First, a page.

A good used electric scooter could be a safe buy, but you need to have it checked out prior to actually riding it. Treat it like you would a used car. Before it turns into something you’d use frequently, take it in to someone who knows what they’re doing to evaluate it. For most people that’s going to be a local electric scooter retail shop. If you don’t have one of those around, see if a local motorcycle or auto shop can take a quick look at it.

If you’re the one with the mechanical knowledge, be thorough. Drive a hard bargain. Know what you’re getting into before you even think about taking it for a ride.

Poor Condition Of The Scooter

There are so many potential things that can go wrong with an electric scooter. Let’s just start by naming the most likely culprits:

  • Battery – You have no true idea how many times the battery has been charged. While it’s true that most batteries can take hundreds, if not thousands, of charges, you just don’t know if those charges were done correctly. A battery that has been sitting in the garage for months could easily have a fault battery. A charger that is going bad won’t be fully charging the battery. This could result in a premature stop to your ride. Do you want to end up on the side of a road far from home with a dead battery?
  • Brakes – What kind of condition are the brakes in? Are all the brake connections clean and tight? Any indicators of excessive wear or corrosion? Do you know how to look for those things?
  • Tires – Tires are easily one of the most common things to have problems on an electric scooter. Have they ever had any punctures? Have they had to be replaced or are these original tires? What is the current air pressure in the tires? Does the owner keep track of how much air pressure they need?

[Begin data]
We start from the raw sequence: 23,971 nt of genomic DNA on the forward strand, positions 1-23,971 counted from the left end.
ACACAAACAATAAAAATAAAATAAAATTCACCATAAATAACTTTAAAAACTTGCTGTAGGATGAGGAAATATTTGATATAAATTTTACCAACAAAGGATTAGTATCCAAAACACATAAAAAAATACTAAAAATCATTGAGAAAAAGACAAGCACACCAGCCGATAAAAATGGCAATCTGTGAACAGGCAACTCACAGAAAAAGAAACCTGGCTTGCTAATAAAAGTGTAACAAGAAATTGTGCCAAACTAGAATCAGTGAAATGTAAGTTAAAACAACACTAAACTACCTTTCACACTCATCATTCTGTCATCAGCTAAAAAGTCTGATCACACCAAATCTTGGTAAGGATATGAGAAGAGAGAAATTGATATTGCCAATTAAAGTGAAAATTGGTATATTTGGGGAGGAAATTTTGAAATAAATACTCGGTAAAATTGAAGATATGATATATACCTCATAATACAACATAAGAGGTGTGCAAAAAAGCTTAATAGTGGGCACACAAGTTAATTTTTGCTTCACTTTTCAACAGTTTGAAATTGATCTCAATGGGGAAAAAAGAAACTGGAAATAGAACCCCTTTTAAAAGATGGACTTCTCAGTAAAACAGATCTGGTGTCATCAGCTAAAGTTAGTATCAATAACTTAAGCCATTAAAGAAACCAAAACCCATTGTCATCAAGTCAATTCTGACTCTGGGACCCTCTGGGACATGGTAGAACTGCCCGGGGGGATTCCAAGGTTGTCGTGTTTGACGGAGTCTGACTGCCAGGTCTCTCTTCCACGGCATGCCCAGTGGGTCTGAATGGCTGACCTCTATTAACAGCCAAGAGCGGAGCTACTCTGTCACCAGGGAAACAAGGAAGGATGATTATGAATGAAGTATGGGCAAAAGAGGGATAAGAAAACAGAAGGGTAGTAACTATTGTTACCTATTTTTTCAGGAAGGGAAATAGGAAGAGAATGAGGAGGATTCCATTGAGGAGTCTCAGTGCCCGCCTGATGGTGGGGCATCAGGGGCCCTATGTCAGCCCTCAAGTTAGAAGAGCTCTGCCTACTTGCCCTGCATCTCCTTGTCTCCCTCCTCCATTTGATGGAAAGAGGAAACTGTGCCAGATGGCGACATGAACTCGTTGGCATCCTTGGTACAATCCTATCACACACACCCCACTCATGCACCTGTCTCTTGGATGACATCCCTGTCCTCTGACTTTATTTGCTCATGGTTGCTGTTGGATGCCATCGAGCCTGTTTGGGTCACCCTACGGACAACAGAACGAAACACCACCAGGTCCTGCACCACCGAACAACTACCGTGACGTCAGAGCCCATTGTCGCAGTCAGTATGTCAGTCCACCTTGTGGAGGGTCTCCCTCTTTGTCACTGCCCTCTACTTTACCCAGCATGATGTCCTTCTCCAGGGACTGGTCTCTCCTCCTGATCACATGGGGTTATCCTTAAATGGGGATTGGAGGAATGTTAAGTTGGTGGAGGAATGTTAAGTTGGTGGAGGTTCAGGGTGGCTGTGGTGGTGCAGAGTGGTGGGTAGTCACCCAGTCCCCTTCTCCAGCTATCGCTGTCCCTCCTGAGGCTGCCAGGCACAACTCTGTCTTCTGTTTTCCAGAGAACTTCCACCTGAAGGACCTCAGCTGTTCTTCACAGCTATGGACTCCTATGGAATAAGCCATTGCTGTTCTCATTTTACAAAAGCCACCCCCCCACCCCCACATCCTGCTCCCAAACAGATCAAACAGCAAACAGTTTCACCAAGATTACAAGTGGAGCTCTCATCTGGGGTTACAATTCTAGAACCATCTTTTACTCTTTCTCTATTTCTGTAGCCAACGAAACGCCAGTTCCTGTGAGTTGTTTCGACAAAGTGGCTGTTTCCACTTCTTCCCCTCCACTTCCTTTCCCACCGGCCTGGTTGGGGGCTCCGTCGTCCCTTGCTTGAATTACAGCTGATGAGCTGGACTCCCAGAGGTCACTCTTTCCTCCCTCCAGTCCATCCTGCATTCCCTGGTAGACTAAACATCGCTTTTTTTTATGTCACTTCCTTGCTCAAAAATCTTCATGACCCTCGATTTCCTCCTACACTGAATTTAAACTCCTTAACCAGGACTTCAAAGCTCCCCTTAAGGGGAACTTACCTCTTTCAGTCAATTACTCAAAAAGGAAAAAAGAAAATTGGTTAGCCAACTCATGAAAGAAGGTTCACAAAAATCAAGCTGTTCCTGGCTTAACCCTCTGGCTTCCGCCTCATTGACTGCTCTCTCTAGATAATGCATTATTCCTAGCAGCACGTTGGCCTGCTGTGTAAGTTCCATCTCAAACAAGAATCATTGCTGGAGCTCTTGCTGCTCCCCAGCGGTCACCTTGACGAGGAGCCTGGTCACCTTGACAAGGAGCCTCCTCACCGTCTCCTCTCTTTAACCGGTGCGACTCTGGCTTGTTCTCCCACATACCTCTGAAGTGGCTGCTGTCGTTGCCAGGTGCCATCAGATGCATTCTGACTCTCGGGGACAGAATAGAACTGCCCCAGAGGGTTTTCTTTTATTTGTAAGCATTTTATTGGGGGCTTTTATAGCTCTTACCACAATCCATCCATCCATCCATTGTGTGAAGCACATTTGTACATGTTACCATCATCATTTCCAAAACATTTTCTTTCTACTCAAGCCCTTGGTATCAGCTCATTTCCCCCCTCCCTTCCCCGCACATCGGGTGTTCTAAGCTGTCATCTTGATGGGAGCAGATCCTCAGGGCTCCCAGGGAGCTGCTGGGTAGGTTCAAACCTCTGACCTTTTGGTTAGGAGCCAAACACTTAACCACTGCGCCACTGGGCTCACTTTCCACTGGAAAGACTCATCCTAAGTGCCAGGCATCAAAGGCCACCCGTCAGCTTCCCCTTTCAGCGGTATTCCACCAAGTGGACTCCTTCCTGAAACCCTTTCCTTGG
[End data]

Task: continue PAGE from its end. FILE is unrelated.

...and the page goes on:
• Belts – Are the belts to the motor loose? Do they look worn? Have they even needed to be replaced?
  • Deck – Any cracks in the deck that could indicate rough riding? Scratches or dents on the underside?

These are just a few, but the most common, problem areas in a scooter that has seen a great deal of usage. You should know what to look for to spot an electric scooter that may have issues.

Poor Money Investment 

A good new scooter can be acquired for as little as $100 dollars at Walmart or Amazon. Granted, you’re limited with what you can buy for $100 and you may not want those limitations. However, if the price of a new scooter and a used one is pretty close, I’d highly recommend the new electric scooter.

When you’re buying a new scooter, you know what you’re getting: an electric scooter in pristine condition that can be returned easily if there’s the slightest issue with it. You won’t be able  to do that with a used scooter.

I’d like to use an example to illustrate the financial issues that can complicate buying a used electric scooter.

Let’s say you want to purchase a used Razor E200 electric scooter for $60 on Craigslist.  Right now you can get a brand new one on Amazon  for $170.

You go and look at the scooter and notice that it’s quite a bit dirty. The owner says he’s had it for a year and has ridden it fairly frequently while he was in college but the scooter has been sitting in his apartment gathering dust for the past 6 months. Oh yea, and he’s lost the battery charger in the move from college.

Since the battery has been sitting uncharged for months, you’re going to need a new battery. Even if he tried charging it before you showed up and it somehow took a partial charge, that charge is temporary and won’t hold up to much use. A new replacement Razor E200 battery costs roughly $40.  The battery charge will cost you another $25.